What is TikTok and how to use it for business marketing

Unless you have been living under the rock for the past 3 years, chances are you have heard of TikTok. This video-sharing mobile-only platform has made some serious waves in the first few years of its launch in 2017 – surpassing Facebook, Instagram, Youtube and Snapchat in monthly downloads in the App Store, and reaching a hefty valuation of $75 billion earning it the proud title of the most valuable start-up. 

Despite its booming popularity amongst users, businesses are still unsure about how to use the platform as a marketing tool. In this post, we would like to shine some light on TikTok from a marketing perspective to help you figure out whether it is worth a share of your advertising budget, along with some examples of brands who found success on the platform. 

TikTok in a nutshell. 

Initially launched under the name of “Douyin”, TikTok is a Chinese video-sharing mobile-only platform that may be described as a hybrid between Vines, Snapchat and Instagram. 

Most of the videos shared on TikTok are up to 15-seconds long but it is possible to share 60-second ones too. What really makes the app so unique and popular is the ability to overlay the videos with music tunes as well as AR filters and effects.

Upon its launch in 2017, the platform quickly became one of the most downloaded apps in the Apple Store surpassing the download records of Instagram in the first year of its release. 

TikTok is unlike all the other platforms in a sense that it has a very distinct and specific demographic – the so-called Z generation of 16-24 year olds with a male bias.  

The platform is now available in 154 countries with the largest user base being in China followed by India and US. 

Is TikTok marketing right for your business? 

Before you get all excited and start pouring all your advertising budget into TikTok, there are several things you need to consider to determine whether TikTok will be a worthwhile investment for your business or not: 

  • Your target audience demographics. The effectiveness of TikTok marketing is highly dependent on the demographics of your target audience. If your target audience is between 16 and 24 – which constitutes 41% of TikTok user base – then promoting your brand on TikTok may indeed be a very wise investment. However, if your audience is older than 30, then TikTok marketing is unlikely to yield the results you are after (for now, that is).
  • Viral-worthy video content. For your TikTok strategy to be successful, you need to be able to create a good amount of video content that will represent your brand and align with the wacky TikTok vibe. If you believe you have what it takes to bulk-manufacture the right content for TikTok, then do not hesitate to get started!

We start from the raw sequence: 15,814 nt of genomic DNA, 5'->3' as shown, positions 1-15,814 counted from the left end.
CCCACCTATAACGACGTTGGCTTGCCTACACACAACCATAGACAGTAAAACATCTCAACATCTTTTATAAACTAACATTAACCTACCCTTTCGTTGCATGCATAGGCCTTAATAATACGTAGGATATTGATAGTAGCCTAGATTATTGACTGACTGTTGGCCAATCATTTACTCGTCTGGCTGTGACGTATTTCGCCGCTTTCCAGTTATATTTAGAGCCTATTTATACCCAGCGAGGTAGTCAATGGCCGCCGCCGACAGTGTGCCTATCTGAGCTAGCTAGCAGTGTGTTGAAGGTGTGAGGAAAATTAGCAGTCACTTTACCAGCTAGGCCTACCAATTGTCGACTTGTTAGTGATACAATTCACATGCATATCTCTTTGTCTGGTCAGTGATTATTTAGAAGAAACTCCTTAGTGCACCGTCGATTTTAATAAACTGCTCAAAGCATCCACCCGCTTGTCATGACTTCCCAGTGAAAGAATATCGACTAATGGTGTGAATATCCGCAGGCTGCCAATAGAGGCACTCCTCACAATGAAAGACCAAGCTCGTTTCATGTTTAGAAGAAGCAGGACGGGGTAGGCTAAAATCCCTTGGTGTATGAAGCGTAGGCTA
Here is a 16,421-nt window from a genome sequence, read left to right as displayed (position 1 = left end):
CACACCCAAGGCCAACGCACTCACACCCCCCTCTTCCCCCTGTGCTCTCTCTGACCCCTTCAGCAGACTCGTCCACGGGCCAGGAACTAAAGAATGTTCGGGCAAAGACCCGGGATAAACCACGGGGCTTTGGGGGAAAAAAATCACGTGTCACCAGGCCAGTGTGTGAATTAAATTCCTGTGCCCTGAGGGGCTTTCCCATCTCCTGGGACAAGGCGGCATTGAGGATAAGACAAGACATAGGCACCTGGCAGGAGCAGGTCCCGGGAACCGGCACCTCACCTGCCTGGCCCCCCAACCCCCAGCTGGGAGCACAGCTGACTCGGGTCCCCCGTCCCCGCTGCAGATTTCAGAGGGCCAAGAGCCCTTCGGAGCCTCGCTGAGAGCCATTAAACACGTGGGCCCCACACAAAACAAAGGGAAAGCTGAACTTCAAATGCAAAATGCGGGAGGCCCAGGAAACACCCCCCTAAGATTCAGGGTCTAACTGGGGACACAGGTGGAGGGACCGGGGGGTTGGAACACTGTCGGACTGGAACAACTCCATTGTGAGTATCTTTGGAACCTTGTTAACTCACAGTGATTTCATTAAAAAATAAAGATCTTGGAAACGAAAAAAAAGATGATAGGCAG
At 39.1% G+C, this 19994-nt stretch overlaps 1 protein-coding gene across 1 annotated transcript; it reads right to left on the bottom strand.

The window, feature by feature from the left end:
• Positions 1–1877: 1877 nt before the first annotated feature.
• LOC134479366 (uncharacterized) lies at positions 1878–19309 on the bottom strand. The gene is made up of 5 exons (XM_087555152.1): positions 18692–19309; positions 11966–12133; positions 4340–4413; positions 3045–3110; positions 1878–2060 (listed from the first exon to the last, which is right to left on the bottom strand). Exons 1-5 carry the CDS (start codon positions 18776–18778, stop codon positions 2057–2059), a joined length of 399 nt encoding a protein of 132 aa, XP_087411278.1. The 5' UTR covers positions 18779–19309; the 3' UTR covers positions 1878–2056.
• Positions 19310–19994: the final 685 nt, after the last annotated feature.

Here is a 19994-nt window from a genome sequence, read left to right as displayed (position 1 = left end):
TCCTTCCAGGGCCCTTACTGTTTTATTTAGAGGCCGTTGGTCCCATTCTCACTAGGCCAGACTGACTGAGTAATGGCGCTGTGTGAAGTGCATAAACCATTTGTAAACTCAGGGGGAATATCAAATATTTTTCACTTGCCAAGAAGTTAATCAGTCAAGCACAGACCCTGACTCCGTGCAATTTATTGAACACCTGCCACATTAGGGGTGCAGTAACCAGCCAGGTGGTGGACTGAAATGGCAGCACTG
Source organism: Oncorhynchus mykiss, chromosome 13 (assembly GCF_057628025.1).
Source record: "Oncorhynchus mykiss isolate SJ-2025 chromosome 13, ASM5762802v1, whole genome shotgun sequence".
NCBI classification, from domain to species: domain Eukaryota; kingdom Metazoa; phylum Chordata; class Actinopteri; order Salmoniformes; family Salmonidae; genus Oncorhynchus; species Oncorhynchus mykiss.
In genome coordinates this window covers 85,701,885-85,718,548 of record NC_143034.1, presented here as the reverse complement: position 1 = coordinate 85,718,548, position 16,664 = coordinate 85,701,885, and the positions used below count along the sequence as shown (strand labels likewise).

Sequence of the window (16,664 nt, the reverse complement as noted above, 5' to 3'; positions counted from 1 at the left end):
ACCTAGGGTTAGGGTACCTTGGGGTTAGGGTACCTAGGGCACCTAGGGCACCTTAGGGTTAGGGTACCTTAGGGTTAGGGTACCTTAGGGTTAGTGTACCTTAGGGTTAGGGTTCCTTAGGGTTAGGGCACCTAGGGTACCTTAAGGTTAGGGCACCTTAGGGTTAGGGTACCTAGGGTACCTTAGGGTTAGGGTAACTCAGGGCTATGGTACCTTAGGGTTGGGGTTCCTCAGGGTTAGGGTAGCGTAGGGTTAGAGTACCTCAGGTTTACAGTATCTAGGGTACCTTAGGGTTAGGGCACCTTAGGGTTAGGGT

• TikTok advertising budget. TikTok ads are still in their infancy, and are therefore fairly expensive. For this reason, small businesses are rarely found to venture into TikTok ad territory. But if you can afford the cost of TikTok ads (and your audience is Z generation), it’s a definite way to go! 

How to market your business on TikTok. 

There are three main ways businesses can utilize TikTok for marketing their brand: 

  1. Organic marketing by uploading videos to their own brand’s channel. 
  1. Partnering up with influencers to spread their message to a broader audience. 
  1. Deploying one of the TikTok ad formats for maximum reach. 

TikTok Ad formats. 

TikTok has several different ad types that vary in terms of function and placement: 

Brand takeover ads. 

Brand takeover ads are displayed right after the user launches the TikTok app. These types of ads can be linked internally – to another TikTok account or video page, or externally – to a specified web URL. This ad format has the highest barrier to entry as it is the most expensive one, and it can only be used by one advertiser per day. 

Here is an example of a brand takeover ad by a food delivery service GrubHub which was hosted during TikTok ad testing phase. 

In-feed native ads. 

Native video ads appear either at the bottom of a TikTok video or in the feed amongst the video queue. Native video ads are displayed full-screen, and support call-to-actions as well as external links (e.g. to websites or app download pages). Users have an option to skip native video ads. 

Here is an in-feed ad for a cartoon filter app OopsCam that appeared when scrolling through TikTok feed. 

Hashtag challenges. 

Hashtag challenge is when the users are asked to participate in a brand’s challenge campaign which lasts for 6 days and involves posting videos on a certain topic and tagging it with the challenge hashtag.  

For example, Samsung ran a hashtag challenge #GalaxyA campaign where they encouraged the entrants to create a video and overlay it with a pre-set tune. The campaign resulted in over 30 million views for all the hashtagged videos. Click here to read more about successful hashtag challenge campaigns on TikTok. 

Branded filters and lenses. 

You can also create your own brand’s face filter or lens – much like those AR filters on Snapchat and Instagram. TikTok users will use those filters to overlay their videos, and this way you will be shown to more and more viewers. 

As of Q2 2019, TikTok has now more than 500 million active users worldwide. So, it is hardly surprising that it has piqued many brands and marketers’ interest. Considering its distinct demographic, it is definitely worth giving it a try for marketing to Gen Z audiences. But if your target market is over 30, it is unlikely to yield the results you are after…for now, that is.

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